Yankee doodle hand shandy...
I've been away. But you knew that. I'm back now though.
I was in America. There's good news and there's bad news.
The good news is that we're still much, much better than they are. Particularly at this PR lark. Honestly. It sounds like a really flippant thing to say (flippant? Me?) but I swear it's true. For various reasons (that we've alluded to before) we have to work much, much harder to generate genuinely effective results. We're more creative anyway (as Amanda at Strumpette has also been pointing out) but a tougher environment pushes us even further.
It's a societal thing. When things are designed so that the minimum effort achieves an acceptable result, people get lazy. When they get lazy they get fat; when they get fat they find it harder to move so they get even lazier...they're trapped in a vicious circle.
When you're a PR who controls access to the senior execs in an NYSE or Nasdaq-listed corporation, it's very easy to get lazy. When you have to scrap tooth and nail for interest in a foreign company amongst an indifferent press (at best) it's essential that you get creative. And creativity fuels great PR.
I'll tell you what else I found out. The US is really struggling with social media. Which is tricky, because they're also obsessed by it. Digital this, digital that...blogs, mash-ups, provider pass along...they're full of buzzwords, that's for sure, but they're not doing it very well.
This is societal too. People often talk about the great service that you get in the States; the "have a nice day" philosophy. It's true. In every shop, bar, restaurant, taxi...crikey, even public convenience...that I walked into I was greeted enthusiastically by someone wanting to know how I was feeling or how they could help (by stepping the fuck away from me was the answer in the gents, in case you're wondering...).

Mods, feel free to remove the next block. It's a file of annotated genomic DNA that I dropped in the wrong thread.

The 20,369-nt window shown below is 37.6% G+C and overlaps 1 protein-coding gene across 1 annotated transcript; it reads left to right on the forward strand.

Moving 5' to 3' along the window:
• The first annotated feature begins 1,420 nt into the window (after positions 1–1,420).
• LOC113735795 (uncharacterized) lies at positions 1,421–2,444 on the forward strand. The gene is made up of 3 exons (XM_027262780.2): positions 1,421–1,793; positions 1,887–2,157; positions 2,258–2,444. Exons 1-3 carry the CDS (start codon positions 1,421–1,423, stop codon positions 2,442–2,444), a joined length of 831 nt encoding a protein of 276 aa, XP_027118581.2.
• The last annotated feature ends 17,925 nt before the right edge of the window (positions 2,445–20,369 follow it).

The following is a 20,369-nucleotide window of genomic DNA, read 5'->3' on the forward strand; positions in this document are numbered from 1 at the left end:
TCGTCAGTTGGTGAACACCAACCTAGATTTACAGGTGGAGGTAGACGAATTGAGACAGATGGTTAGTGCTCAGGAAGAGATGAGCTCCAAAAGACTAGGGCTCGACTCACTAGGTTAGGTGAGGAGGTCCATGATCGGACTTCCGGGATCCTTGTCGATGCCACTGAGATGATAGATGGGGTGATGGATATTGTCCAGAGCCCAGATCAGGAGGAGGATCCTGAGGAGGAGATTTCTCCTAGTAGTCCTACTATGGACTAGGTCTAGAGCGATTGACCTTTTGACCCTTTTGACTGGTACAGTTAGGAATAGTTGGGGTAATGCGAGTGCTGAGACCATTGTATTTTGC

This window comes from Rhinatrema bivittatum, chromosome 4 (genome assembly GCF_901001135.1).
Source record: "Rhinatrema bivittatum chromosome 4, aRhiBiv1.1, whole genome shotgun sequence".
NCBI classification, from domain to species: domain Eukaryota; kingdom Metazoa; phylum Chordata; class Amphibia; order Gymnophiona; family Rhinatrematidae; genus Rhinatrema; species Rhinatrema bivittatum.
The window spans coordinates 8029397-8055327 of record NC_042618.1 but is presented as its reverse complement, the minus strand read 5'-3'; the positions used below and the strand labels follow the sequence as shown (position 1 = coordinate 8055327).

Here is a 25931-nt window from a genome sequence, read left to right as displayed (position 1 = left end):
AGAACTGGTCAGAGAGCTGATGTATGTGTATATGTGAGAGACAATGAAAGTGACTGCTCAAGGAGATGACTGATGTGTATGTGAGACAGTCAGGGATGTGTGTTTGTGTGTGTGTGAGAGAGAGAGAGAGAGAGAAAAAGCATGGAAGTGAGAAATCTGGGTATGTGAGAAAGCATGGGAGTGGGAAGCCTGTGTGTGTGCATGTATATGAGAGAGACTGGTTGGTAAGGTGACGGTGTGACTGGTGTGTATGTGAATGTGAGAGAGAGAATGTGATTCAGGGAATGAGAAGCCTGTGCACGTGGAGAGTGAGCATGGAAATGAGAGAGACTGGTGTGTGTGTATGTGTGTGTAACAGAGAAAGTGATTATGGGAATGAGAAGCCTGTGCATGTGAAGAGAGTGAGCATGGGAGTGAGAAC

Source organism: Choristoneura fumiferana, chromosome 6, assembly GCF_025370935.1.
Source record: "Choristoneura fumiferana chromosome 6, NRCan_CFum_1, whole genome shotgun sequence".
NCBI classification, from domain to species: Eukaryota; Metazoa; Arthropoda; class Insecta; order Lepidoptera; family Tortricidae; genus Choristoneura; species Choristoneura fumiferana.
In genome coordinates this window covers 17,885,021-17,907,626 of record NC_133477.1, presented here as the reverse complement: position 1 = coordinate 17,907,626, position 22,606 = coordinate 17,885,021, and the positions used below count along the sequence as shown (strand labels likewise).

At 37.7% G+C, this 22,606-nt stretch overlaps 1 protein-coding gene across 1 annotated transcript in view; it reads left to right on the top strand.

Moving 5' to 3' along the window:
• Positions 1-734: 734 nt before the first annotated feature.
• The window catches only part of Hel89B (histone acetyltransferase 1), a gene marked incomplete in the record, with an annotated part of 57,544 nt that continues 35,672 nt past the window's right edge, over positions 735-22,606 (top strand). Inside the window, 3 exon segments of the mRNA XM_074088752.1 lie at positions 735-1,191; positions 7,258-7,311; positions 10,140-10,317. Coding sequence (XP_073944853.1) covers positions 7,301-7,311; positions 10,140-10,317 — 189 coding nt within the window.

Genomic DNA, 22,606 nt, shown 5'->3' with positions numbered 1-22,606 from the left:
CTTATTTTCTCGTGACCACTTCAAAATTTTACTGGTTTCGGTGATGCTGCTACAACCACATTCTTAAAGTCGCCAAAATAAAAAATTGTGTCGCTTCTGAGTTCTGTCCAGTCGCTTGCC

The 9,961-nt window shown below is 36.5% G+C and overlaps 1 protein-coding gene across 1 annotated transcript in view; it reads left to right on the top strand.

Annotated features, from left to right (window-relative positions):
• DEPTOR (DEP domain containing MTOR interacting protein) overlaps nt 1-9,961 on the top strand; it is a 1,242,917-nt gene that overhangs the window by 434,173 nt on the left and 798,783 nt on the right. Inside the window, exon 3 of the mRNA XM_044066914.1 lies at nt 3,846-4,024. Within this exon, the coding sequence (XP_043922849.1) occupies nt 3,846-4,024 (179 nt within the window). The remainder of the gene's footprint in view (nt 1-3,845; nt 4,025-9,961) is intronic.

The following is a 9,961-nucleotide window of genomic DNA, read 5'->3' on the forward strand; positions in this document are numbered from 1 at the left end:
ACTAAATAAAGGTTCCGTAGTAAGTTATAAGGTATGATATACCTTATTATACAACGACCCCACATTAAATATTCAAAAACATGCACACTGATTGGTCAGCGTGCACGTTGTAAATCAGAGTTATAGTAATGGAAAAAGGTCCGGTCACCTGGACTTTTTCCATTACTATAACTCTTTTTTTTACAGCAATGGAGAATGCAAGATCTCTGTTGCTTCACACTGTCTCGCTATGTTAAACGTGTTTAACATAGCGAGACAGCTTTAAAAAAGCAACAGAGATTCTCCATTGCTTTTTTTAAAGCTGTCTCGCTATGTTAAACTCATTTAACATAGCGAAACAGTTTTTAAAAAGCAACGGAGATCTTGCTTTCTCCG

The thing is, it's false. None of them were genuinely that interested in how I was feeling...they were interested in how much I might spend in their shop. You can see the lack of conviction in their eyes...these are just words used to start a dialogue that might lead to a transaction.
And this is the central problem that our American cousins are having with social media; they don't do genuine conversation. They just can't bring themselves to let go of the central message enough ("I'm here to sell you stuff") to come across as authentic. I tried it in a few places and you don't have to scratch much from the surface of a personal conversation with a member of staff to realise that there's absoutely no substance to it.
I've heard a few times recently about UK social media specialists working for US PR groups who are spending all their time flying back and forth across the Atlantic to help their Amercian colleagues "get" authentic social media. I'm not sure that they will (but I'm here and ready to help).
One of the presenters at the event, when espousing the need to get digital in everything we do, said that "community is an art." I'd agree (funnily enough, she was a Brit). But then, as we know, all the greatest artists are European.
Interesting stuff though.
What's that? The bad news?
Oh yes. The bad news is...they've still got all the money.